His ideas would go on to inspire other influential figures such as Joseph-Louis Lagrange and Albert Einstein. Thus, Newton indirectly influenced the discoveries made by later scientists like these, including Lagrange’s contributions to calculus of variations and his solution of polynomial equations, as well as Einstein’s special theory of relativity. 

His invention of the refracting telescope has inspired the Hubble Space Telescope; one of NASA's modern creations.

Likewise, in the modern day-to-day age, Newton influences the discoveries made; as his theories and laws are included in the curriculum taught to today’s students, laying a foundation for the findings that are yet to be found.

One of the main reasons that Newton’s theories have made such a great impact on society as opposed to the discoveries made by other scientists, owes greatly to the fact that his contributions to science have helped to explain the world around us. Through his reasoning, the way in which the world works; the orbit of the planets, the composition of light and the laws of motion and gravity; has been explained. The understanding of the composition of earth and the elements that define it allow a greater respect for the place that we are blessed to live in."

Impact on Society - Isaac Newton


Sir Isaac Newton: A Father of Modern Science

"Newton was a physicist and mathematician from England. His work laid the foundation of classical mechanics (also called Newtonian physics or mechanics in his honor) and is generally credited with jump starting the scientific revolution. Newton was also one of the first people to assume that the natural world is governed by universal laws that can be expressed mathematically. Generally speaking, Newton’s list of accomplishments are long and profound – his influence will be felt for the rest of human history."

"He discovered the three laws of motion that we all know and love. Newton’s First Law is the law of inertia and is probably his most widely known law. It basically states that an object at rest remains at rest or an object in motion remains in motion unless if an outside force acts upon it. Newton’s Second Law is probably the least known, and basically states that an applied force on an object is equal to the rate of change it its momentum, but, whereas the law itself isn’t very well known, the equation is – its expressed mathematically as F=ma and basically means force is equal to the mass of an object times its acceleration. Newton’s Third Law competes with the first law in popularity, and famously states that for every action, there is an equal and opposite reaction."

"Newton also worked on heliocentricism. At the time, geocentricism was still competing with heliocentricism (though, the sun-centered model was more widely accepted). Newton’s determined that the planets did not orbit around the sun (more precisely, the Sun’s center), but rather two bodies orbited around the common center of gravity. With this, the heliocentric model of the solar system continued to get more accurate and Newton’s work essentially dealt the final blows to geocentricism."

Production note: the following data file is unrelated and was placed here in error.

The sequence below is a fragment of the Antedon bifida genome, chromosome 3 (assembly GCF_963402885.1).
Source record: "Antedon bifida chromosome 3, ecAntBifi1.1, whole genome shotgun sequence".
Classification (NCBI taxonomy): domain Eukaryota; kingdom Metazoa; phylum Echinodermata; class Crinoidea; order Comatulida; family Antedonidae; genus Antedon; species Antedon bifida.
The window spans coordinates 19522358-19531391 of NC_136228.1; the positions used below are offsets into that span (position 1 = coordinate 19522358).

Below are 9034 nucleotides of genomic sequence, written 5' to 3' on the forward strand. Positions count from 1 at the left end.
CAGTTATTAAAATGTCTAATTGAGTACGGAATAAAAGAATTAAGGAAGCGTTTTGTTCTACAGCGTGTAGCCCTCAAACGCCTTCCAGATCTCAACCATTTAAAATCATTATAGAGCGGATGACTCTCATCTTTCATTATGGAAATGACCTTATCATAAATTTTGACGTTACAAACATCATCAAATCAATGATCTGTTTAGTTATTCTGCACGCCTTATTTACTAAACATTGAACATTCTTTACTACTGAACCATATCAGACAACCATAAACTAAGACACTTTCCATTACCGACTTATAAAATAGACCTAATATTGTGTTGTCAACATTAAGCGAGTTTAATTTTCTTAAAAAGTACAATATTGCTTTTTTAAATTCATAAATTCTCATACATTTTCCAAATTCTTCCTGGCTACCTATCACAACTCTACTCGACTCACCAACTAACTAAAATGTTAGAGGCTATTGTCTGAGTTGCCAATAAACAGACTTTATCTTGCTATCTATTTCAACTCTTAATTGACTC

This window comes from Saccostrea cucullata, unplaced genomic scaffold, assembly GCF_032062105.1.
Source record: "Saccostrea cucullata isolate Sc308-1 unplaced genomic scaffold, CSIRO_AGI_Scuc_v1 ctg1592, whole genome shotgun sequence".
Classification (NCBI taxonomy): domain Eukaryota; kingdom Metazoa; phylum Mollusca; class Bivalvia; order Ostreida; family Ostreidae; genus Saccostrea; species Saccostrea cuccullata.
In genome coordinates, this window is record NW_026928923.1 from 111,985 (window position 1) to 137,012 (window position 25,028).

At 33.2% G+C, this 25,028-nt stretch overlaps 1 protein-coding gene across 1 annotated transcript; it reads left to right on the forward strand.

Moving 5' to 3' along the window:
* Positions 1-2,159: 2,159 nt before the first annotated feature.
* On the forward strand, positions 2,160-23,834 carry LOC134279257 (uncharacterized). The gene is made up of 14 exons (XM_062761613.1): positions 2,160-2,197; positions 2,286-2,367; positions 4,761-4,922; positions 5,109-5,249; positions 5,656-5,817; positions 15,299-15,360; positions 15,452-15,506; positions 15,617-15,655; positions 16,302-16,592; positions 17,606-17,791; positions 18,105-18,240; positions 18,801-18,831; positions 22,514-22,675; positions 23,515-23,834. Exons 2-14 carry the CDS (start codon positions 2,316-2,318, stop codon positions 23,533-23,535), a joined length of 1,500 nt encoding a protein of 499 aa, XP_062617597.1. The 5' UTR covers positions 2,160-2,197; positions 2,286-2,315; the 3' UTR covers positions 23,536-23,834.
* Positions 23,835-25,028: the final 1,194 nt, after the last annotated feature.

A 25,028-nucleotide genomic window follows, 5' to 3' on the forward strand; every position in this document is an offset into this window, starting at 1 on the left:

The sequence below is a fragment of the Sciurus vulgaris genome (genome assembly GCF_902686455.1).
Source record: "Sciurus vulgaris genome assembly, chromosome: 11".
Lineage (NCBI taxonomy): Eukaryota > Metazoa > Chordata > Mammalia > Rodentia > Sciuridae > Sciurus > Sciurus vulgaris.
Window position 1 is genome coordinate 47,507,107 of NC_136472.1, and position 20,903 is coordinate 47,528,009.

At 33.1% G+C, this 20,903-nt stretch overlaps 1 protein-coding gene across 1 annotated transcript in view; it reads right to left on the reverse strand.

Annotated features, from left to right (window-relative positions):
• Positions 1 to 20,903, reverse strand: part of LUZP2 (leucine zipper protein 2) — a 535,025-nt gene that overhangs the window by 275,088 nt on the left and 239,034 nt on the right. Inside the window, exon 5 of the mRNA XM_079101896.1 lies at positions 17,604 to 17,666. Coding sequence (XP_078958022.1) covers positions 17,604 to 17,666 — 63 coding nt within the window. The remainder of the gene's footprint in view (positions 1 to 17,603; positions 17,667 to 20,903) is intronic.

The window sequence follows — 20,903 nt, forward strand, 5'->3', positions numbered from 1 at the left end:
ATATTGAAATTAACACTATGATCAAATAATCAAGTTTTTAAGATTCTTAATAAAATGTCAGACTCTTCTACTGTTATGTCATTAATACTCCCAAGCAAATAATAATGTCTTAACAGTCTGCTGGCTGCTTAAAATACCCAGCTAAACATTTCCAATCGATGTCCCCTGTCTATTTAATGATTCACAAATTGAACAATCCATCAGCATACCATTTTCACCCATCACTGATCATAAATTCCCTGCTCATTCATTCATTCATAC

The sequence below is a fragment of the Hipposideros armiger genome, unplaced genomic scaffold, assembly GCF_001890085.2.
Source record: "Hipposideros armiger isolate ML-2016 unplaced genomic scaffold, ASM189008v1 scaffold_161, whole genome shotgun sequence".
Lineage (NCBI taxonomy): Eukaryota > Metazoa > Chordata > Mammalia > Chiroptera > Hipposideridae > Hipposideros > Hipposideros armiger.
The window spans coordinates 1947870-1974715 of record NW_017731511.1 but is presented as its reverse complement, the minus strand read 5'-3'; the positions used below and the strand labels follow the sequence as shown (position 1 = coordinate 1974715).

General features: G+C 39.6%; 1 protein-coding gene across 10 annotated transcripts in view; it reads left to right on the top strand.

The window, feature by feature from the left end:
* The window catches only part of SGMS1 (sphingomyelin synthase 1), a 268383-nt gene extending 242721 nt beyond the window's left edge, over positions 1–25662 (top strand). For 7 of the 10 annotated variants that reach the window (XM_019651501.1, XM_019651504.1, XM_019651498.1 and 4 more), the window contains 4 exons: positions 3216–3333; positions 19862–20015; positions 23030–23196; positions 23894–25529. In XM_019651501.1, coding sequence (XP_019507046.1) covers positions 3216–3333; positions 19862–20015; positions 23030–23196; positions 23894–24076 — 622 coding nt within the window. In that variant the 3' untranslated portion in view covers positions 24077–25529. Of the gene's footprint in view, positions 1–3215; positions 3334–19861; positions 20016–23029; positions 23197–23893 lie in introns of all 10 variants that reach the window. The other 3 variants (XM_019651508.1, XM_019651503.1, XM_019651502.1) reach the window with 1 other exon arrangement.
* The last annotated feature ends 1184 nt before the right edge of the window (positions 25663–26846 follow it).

Sir Isaac Newton: Father of Modern Science - Futurism

Newton: 3D Multimedia Lab for Exploring Physics


How To Use Math To Model Rates of Change:

"In the heady atmosphere of 17th Century England, with the expansion of the British empire in full swing, grand old universities like Oxford and Cambridge were producing many great scientists and mathematicians. But the greatest of them all was undoubtedly Sir Isaac Newton.

Physicist, mathematician, astronomer, natural philosopher, alchemist and theologian, Newton is considered by many to be one of the most influential men in human history. His 1687 publication, the "Philosophiae Naturalis Principia Mathematica" (usually called simply the "Principia"), is considered to be among the most influential books in the history of science, and it dominated the scientific view of the physical universe for the next three centuries.

Although largely synonymous in the minds of the general public today with gravity and the story of the apple tree, Newton remains a giant in the minds of mathematicians everywhere (on a par with the all-time greats like Archimedes and Gauss), and he greatly influenced the subsequent path of mathematical development."

"The initial problem Newton was confronting was that, although it was easy enough to represent and calculate the average slope of a curve (for example, the increasing speed of an object on a time-distance graph), the slope of a curve was constantly varying, and there was no method to give the exact slope at any one individual point on the curve i.e. effectively the slope of a tangent line to the curve at that point.

Intuitively, the slope at a particular point can be approximated by taking the average slope (“rise over run”) of ever smaller segments of the curve. As the segment of the curve being considered approaches zero in size (i.e. an infinitesimal change in x), then the calculation of the slope approaches closer and closer to the exact slope at a point (see image at right).

Without going into too much complicated detail, Newton (and his contemporary Gottfried Leibniz independently) calculated a derivative function f ‘(x) which gives the slope at any point of a function f(x). This process of calculating the slope or derivative of a curve or function is called differential calculus or differentiation (or, in Newton’s terminology, the “method of fluxions” - he called the instantaneous rate of change at a particular point on a curve the "fluxion", and the changing values of x and y the "fluents"). For instance, the derivative of a straight line of the type f(x) = 4x is just 4; the derivative of a squared function f(x) = x2is 2x; the derivative of cubic function  f(x) = x3 is 3x2, etc. Generalizing, the derivative of any power function f(x) = xr is rxr-1. Other derivative functions can be stated, according to certain rules, for exponential and logarithmic functions, trigonometric functions such as sin(x), cos(x), etc, so that a derivative function can be stated for any curve without discontinuities. For example, the derivative of the curve f(x) = x4 - 5x3 + sin(x2) would be f ’(x) = 4x3- 15x2 + 2xcos(x2).